AD #2092 – GM Thinks Diesel Market Could Double, Toyota Tests Fuel Cell Semi Truck, Chevy Plans to Bring Back the Blazer

April 20th, 2017 at 11:35am

Runtime: 6:49

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- VW Getting Back on Its Feet
- Toyota Puts Mirai Fuel Cells in Semi Truck
- GM Thinks Diesel Market Share Could Double
- Opel’s Clever Bicycle Carrier
- Chevy Plans to Bring the Blazer Back

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15 Comments to “AD #2092 – GM Thinks Diesel Market Could Double, Toyota Tests Fuel Cell Semi Truck, Chevy Plans to Bring Back the Blazer”

  1. MJB Says:

    That slide-out bike rack by Opel is very clever thinking. Subaru should have been on this years ago (with their demographic of outdoorsy lifestyle buyers).

    But I guess it makes more sense for the buyer who doesn’t want the trailer hitch even visible. I actually even go to the trouble of uninstalling the hitch from my LS430 every Fall – just so it doesn’t get all corroded up from salt and snow during the winter. Nothing like a rusted-out trailer hitch to take the ‘luxury’ out of a luxury car.

  2. Chuck Grenci Says:

    Won’t a new ‘Blazer’ step on the toes of the Equnox; perhaps it needs to be closer in size to the Caddy XT5. GMC shares that platform with the Acadia and it seems that that is the size they are aiming at (sans third row).

    That bike rack is pretty slick (would be even slicker if its cost was closer to $350).

    Fuel cells in known distance haulers makes the most sense; refueling would be or could be same-location fueling stations; this requiring less of a fueling infrastructure.

  3. Kit Gerhart Says:

    Shouldn’t a new Blazer be based on the Colorado pickup, and have two doors? That would put it in a different market from Equinox et. al.

  4. Lex Says:

    GM is heading in the wrong direction with a diesel powered Chevy Equinox and GMC Terrain.
    I have written many times that GM should shoehorn the Volt’s powertrain into those vehicles. This will add fuel to the fire for the guys and gals on Wall Street who have been attacking GM IMHO.

    The New Blazer should be a clone of the new GMC Acadia, which would be offered at a lower price point as how GM has traditionally worked it’s produce lineup.

  5. Lex Says:

    Honda will do well with a five passenger Pilot.
    The current third generation Pilot is minivan in size and not attractive for empty nesters and smaller families. The only thing I hope is that Honda keeps the 3.5 Litre engine in the New five passenger “Pilot Sport”.

  6. Kit Gerhart Says:

    4 The 149 hp Volt powertrain, as is, in a 4000+ pound plug-in hybrid Equinox wouldn’t be powerful enough to suit most Americans, but I can envision the Volt powertrain as a good starting point. You could start with the Volt powertrain, with a bigger battery, and add one or two extra motors, powering the rear wheels. Many, or most people want AWD in these vehicles anyway, and you could get more power for acceleration, and AWD at the same time. The gas powered generator would have plenty of capacity to maintain any normal cruising speed, and the existing direct connection of the ICE to the front wheels at highway speed, should allow reasonable gas mileage on the highway.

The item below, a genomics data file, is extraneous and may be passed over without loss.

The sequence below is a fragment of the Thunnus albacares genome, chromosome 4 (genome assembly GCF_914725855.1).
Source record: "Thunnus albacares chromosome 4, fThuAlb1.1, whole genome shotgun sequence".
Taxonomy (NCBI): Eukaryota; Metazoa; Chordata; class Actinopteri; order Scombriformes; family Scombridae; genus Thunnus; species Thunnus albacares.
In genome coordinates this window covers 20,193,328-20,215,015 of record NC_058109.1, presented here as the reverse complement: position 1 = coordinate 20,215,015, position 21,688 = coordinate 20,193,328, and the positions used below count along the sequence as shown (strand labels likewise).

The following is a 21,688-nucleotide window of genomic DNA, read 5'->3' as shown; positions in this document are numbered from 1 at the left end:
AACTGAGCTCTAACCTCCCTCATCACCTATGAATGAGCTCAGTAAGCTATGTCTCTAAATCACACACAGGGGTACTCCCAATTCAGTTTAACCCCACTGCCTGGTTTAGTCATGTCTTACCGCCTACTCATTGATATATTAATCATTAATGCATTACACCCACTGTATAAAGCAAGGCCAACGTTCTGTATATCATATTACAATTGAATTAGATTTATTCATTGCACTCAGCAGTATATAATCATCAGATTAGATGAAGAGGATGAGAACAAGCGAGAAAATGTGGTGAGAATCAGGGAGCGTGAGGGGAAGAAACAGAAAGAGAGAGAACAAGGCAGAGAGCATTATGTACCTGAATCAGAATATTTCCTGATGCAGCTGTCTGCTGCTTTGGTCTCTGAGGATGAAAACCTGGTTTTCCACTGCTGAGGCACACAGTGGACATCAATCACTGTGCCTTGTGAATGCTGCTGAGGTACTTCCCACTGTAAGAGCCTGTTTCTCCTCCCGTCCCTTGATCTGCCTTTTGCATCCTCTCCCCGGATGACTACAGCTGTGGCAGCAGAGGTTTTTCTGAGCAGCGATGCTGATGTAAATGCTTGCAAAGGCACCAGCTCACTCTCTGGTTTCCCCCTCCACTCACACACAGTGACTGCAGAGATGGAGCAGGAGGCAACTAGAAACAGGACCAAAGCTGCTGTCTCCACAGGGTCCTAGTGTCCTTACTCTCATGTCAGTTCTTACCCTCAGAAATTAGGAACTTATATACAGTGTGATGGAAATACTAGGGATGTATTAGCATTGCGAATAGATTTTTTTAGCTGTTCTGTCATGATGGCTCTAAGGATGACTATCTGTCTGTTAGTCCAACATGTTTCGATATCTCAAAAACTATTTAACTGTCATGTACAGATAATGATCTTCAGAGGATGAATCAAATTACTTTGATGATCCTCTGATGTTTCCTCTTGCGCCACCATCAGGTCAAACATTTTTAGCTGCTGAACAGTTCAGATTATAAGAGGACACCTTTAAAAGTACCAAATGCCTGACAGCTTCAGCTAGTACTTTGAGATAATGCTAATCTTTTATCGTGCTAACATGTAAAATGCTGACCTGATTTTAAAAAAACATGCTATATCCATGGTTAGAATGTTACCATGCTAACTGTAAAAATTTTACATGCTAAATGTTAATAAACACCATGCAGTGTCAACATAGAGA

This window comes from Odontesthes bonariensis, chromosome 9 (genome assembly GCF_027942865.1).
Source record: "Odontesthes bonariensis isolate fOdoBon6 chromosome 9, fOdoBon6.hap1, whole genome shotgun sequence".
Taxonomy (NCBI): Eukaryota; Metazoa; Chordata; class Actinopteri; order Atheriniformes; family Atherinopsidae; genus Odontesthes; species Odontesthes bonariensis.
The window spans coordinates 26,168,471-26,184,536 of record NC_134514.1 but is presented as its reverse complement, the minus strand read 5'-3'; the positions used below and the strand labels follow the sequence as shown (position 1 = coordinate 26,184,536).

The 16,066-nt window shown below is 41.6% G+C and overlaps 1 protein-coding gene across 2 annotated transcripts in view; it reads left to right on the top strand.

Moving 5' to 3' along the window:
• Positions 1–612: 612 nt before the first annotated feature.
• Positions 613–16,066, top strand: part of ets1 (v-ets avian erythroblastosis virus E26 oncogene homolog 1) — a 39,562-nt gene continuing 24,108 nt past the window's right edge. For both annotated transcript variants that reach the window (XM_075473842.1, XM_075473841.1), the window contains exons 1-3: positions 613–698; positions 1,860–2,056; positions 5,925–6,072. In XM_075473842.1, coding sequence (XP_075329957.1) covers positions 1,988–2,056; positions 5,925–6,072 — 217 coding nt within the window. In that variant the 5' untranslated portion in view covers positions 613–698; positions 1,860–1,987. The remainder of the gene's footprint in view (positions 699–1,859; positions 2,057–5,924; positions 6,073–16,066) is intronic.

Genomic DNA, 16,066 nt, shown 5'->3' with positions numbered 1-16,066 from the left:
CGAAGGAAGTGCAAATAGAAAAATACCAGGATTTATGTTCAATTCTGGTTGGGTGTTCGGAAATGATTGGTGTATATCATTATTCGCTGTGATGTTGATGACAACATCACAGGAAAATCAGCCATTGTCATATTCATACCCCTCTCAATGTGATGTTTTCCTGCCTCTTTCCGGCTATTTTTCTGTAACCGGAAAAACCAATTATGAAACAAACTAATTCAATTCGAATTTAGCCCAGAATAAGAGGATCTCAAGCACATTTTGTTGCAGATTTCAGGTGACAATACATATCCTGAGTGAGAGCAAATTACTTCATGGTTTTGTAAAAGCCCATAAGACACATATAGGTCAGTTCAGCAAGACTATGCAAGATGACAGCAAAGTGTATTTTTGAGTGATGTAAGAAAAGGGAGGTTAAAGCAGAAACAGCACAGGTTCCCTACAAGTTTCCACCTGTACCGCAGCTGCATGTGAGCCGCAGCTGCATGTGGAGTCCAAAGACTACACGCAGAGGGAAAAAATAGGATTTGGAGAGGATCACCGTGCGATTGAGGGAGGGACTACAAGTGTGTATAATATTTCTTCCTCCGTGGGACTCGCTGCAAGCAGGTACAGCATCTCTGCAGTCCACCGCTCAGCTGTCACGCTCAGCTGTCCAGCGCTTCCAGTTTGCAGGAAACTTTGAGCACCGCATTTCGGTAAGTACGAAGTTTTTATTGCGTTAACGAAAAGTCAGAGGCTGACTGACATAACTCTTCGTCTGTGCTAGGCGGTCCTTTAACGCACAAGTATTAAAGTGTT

A likely downside, would be price. Would people want to pay $50-60K+ for such an Equinox?

  7. Lisk Says:

    6, 4) A good candidate would be to use the Malibu Hybrid power team. The battery is only 1.5 Kw but it can power the Malibu up to 55 mph. City numbers are 49mpg with highway at 43. The Equinox uses the same 1.5L & 2.0L engines as the Malibu, so fitting the 1.8L hybrid unit should be a fairly easy swap. A bigger batter could be added for more electric range and the best part is the Hybrid Malibu is only about $4,000 more than a similarly equipped LT model.

  8. MJB Says:

    @2 – Well, Chuck, you gotta keep in mind that you’re actually paying for both the trailer hitch & bike rack in one for $630.

  9. ToddT Says:

    VW is not getting back on it’s feet. This is nothing other than short term return on massive reductions in spending. Eons ago there was a golden boy in VW group named Noel Phillips, he had done an amazing job producing record breaking financial results at VW South Africa, so much so in fact he was brought back to lead VW of America. It was later discovered those amazing financial results were very short lived, as the cost cutting that produced them would later produce revenue shortfalls that nearly collapsed VW South Africa. And his true leadership abilities, came to the test when Audi sales were gutted, and the brand nearly destroyed in America due to his handling of the unintended acceleration debacle.